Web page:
This doesn’t just happen by accident. A lot of incremental steps over the past two decades have made this a more desirable place to live. And now it’s kicking in big time.

The former Strafford Bank building sits at the corner of Lower Square. The Barley Pub is gone, replaced by the Thirsty Moose.

A curious insight from Spanish

As I look at the presence of a subway transportation system as a defining element of a great city, I am struck by the fact that “metro” is the Spanish word for “subway.” No doubt arising from “metropolis.”

But it also means meter, as in the metric measure of length.

So how many metros did you take the metro?

Oh, why does my mind run off in these poco loco directions, anyway? Just like my newest novel.

Also on our big plate

In my novel, What’s Left, having her family own a restaurant opens another dimension to the story – the changing food tastes of the American public.

If Carmichael’s continued solely as a burger-and-fries joint, we’d have a much different type of story, one based on the day-to-day interactions of line cooks, dishwashers, wait staff, and a slew of customers. One of my daughters has already drafted an exciting and entertaining story based on her own experiences in the trade – now, if she’ll only get it published! Realistically, a restaurant like that would likely wind up in bankruptcy halfway through the novel – or maybe even the victim of arson, if not accidental fire.

So having Carmichael’s expand, as I do, shifts the focus to a revolution in the awareness of food itself. We have plenty to play with that way.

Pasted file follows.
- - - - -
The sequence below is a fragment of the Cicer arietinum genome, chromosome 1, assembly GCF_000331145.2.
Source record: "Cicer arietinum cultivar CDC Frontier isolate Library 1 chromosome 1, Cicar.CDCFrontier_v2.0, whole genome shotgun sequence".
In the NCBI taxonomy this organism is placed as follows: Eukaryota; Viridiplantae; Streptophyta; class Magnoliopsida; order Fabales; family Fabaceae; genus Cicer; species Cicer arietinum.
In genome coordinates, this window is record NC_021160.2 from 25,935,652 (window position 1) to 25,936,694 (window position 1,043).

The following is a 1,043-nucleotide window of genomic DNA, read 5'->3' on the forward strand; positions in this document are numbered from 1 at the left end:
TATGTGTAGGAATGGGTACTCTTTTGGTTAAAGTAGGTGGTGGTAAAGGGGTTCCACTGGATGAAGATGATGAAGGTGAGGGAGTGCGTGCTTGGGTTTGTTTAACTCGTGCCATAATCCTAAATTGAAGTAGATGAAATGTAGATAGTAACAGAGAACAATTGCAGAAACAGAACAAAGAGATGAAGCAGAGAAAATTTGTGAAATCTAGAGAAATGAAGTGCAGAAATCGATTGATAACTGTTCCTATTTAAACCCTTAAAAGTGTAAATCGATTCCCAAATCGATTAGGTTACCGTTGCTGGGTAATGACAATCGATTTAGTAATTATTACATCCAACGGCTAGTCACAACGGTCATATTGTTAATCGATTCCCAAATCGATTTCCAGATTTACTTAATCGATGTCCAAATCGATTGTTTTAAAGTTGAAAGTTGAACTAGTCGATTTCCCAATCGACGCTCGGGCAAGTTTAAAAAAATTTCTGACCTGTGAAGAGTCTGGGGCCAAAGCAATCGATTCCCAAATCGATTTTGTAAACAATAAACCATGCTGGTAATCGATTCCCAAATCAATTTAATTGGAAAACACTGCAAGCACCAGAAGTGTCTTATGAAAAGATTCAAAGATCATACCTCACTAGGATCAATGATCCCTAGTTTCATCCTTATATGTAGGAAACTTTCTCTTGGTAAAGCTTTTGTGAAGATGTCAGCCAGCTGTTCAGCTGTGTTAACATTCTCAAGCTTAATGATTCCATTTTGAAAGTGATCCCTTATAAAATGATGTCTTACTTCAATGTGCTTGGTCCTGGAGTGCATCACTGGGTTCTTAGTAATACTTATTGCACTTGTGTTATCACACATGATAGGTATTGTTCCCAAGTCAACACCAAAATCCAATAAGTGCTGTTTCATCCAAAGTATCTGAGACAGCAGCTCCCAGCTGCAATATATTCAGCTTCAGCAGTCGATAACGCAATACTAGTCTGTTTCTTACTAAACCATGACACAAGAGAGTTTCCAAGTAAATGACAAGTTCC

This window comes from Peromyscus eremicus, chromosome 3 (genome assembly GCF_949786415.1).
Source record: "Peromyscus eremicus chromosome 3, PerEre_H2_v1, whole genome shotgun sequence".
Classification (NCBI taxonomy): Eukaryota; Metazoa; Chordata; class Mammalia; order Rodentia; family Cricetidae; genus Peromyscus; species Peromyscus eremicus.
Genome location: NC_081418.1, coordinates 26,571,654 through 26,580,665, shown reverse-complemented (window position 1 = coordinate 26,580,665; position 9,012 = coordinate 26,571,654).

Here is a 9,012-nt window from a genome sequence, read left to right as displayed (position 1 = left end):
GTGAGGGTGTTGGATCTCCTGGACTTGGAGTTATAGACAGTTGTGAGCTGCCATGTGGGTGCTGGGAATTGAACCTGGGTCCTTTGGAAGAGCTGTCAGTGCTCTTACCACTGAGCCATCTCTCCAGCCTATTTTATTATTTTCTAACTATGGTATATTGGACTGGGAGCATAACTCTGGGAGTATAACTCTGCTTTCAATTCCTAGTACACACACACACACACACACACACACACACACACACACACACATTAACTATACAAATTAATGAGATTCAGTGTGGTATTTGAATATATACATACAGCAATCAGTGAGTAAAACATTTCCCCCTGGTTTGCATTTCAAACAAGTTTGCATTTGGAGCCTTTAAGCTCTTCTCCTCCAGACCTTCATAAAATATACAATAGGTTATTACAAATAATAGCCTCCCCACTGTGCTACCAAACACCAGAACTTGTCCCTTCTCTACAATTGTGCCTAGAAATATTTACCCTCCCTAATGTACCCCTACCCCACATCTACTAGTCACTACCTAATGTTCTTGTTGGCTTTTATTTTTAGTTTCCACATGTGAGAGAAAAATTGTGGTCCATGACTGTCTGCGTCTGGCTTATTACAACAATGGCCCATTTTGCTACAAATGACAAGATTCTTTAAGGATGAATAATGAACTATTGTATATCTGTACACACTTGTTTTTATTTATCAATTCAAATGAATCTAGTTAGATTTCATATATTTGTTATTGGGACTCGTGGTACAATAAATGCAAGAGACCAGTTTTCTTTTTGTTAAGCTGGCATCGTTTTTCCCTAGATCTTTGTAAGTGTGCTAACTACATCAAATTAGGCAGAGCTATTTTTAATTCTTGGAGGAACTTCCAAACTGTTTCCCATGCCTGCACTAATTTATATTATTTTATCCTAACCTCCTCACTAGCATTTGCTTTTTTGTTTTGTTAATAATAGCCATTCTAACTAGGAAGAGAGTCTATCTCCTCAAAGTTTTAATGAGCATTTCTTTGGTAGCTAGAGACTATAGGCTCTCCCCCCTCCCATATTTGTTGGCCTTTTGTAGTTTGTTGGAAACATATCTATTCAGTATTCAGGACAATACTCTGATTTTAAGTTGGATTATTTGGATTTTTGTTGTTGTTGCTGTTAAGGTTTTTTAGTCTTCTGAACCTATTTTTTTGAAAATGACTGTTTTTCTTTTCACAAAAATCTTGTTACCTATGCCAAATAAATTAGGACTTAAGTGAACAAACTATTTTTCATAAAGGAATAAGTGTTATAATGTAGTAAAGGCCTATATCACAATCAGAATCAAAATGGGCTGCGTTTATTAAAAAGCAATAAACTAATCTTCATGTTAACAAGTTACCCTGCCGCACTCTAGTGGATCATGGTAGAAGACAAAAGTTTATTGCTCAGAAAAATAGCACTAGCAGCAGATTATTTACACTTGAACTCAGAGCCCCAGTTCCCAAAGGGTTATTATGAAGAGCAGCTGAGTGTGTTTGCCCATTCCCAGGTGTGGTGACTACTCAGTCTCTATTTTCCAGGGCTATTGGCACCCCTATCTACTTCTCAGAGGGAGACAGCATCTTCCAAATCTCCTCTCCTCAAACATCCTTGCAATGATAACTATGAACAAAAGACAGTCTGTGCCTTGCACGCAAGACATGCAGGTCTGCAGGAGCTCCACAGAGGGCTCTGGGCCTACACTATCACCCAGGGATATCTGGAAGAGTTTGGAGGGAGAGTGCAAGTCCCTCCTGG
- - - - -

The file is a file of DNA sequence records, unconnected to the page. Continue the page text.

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Mixmaster? Just look at ‘Subway Visions’

What, me as a Mixmaster?

Just look at the topics percolating in Subway Visions.

A great bartender is a Mixmaster, too. In fact, the origin of the dry martini is sometimes linked to one at the Knickerbocker Hotel in Manhattan in 1911 or 1912. (Wikimedia Commons photo by N. Renard.)

Here are ten:

  1. Underground mass transit rails. Not just in Gotham, but around the world, too.
  2. Weird chance encounters. A big city is all about people, most of them, I’d say, somehow eccentric. Get on a subway car and just look around – clandestinely, if you’re savvy.
  3. The nature of great cities. Tenements and trash are part of the scene.
  4. Bohemian underground. There’s always been a counterculture in a healthy society. It’s what makes great cities tick.
  5. T-Rex and graffiti. Ah, Kenzie shows up in Gotham just as its trains are being defaced by wild blobs of paint. And here he is as a photographer identifying himself as an artist, too. What’s the point of any art, anyway?
  6. Alternative means of transport. It’s also a time of hitchhiking on the open road. Kenzie discovers parallels in the bowels of the city.
  7. Crashing and couch-surfing. When you have friends, your options multiply. And it’s much better than the one hotel room he rents in his visits.
  8. The Dharma. Kenzie’s visits largely revolve around his studies under his Tibetan Buddhist guru in SoHo.
  9. Overcoming fear. His first ventures into the unfamiliar underworld are scary steps. By the second half of the novel, though, Kenzie is out along the fatal third rail and the elevated heights. How free can he get?
  10. Surrealist vision. He begins seeing in encounters in a fresh light. Maybe it’s a kind of X-ray? It’s entertaining, all the same, as well as refreshing. What else don’t most commuters notice?